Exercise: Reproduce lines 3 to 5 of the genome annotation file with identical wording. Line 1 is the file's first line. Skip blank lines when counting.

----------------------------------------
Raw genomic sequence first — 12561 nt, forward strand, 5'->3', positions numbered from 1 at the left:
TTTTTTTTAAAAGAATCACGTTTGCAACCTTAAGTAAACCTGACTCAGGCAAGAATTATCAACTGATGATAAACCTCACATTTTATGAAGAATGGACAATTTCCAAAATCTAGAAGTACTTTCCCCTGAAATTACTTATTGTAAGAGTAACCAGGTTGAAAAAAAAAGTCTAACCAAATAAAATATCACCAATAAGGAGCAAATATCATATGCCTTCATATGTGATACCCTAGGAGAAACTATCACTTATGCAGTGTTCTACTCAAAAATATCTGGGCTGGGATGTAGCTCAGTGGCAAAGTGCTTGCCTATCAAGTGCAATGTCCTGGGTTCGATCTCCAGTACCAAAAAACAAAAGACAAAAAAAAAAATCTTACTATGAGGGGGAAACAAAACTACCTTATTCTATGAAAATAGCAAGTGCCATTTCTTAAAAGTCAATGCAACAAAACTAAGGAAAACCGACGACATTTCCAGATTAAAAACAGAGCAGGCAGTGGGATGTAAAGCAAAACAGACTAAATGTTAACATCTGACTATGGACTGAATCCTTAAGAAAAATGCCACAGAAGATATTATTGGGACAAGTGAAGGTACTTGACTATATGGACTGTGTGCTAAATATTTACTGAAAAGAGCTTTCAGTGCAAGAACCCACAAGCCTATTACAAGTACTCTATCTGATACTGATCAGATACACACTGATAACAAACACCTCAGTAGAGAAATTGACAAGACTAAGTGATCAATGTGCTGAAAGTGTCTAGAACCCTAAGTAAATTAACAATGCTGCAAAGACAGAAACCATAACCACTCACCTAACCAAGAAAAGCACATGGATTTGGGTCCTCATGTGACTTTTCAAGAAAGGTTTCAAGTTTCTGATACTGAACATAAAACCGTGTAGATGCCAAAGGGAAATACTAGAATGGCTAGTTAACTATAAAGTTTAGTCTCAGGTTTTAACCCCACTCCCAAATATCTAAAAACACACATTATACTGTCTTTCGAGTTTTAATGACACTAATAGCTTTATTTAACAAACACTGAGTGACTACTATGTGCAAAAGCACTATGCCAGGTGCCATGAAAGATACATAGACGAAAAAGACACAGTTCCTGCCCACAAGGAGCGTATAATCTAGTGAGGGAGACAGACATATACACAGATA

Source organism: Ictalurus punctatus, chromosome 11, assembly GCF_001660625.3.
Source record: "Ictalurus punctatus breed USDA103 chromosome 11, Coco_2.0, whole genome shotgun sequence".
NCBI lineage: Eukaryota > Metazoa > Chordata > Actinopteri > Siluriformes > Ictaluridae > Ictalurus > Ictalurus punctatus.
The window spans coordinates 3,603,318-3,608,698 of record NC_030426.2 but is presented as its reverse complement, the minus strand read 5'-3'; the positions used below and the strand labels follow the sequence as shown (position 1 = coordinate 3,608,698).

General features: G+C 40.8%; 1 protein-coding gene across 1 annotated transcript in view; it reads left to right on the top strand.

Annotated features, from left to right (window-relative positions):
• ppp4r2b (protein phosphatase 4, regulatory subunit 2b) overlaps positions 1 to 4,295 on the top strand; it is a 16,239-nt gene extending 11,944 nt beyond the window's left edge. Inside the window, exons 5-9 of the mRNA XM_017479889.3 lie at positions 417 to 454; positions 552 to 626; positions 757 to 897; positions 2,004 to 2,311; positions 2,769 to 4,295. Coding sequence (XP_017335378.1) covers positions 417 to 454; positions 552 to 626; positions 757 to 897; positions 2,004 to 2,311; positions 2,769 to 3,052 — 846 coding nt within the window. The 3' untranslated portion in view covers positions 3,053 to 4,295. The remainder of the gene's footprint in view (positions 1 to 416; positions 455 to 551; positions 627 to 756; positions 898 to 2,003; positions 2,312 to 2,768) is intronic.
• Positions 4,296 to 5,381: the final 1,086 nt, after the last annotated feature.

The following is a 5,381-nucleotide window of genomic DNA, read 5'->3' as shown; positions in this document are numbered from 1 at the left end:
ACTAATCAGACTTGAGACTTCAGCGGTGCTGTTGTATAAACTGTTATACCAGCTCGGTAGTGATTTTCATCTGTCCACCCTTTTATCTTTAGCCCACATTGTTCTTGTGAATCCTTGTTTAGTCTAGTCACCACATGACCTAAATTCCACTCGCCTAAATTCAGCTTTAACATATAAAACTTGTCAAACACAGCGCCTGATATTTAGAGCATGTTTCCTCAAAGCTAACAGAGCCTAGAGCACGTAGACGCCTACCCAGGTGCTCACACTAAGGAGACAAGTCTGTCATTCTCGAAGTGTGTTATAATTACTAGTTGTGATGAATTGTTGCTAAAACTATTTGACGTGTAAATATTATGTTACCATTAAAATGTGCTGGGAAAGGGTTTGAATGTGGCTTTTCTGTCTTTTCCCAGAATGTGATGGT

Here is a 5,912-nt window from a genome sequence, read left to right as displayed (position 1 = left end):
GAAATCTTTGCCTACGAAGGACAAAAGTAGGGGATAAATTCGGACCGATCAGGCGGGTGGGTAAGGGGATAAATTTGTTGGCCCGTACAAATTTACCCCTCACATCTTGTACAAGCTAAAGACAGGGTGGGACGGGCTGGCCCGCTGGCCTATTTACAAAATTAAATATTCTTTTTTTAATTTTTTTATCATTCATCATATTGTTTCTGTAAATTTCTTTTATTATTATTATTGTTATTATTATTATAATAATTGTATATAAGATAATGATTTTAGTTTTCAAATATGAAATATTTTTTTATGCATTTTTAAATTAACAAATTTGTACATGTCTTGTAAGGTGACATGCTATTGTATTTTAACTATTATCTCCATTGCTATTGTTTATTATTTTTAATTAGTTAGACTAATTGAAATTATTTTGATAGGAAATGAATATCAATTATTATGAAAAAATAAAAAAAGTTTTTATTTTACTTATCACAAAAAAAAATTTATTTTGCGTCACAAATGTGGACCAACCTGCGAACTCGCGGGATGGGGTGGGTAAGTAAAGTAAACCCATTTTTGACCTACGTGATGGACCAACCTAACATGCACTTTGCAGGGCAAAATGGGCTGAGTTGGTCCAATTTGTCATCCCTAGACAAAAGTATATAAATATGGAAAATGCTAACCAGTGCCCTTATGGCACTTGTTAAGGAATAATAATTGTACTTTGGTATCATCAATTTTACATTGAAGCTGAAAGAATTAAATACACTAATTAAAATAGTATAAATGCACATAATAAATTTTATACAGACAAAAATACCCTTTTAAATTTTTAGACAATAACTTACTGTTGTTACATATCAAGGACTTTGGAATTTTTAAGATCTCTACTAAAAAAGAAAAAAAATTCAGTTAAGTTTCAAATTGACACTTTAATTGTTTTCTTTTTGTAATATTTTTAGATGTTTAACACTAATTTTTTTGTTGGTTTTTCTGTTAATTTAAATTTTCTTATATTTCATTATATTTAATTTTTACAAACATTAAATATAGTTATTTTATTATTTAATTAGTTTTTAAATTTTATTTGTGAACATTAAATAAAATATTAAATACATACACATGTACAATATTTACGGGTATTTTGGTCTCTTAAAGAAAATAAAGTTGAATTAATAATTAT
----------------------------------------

Source organism: Ictalurus punctatus, chromosome 11, assembly GCF_001660625.3.
Source record: "Ictalurus punctatus breed USDA103 chromosome 11, Coco_2.0, whole genome shotgun sequence".
NCBI lineage: Eukaryota > Metazoa > Chordata > Actinopteri > Siluriformes > Ictaluridae > Ictalurus > Ictalurus punctatus.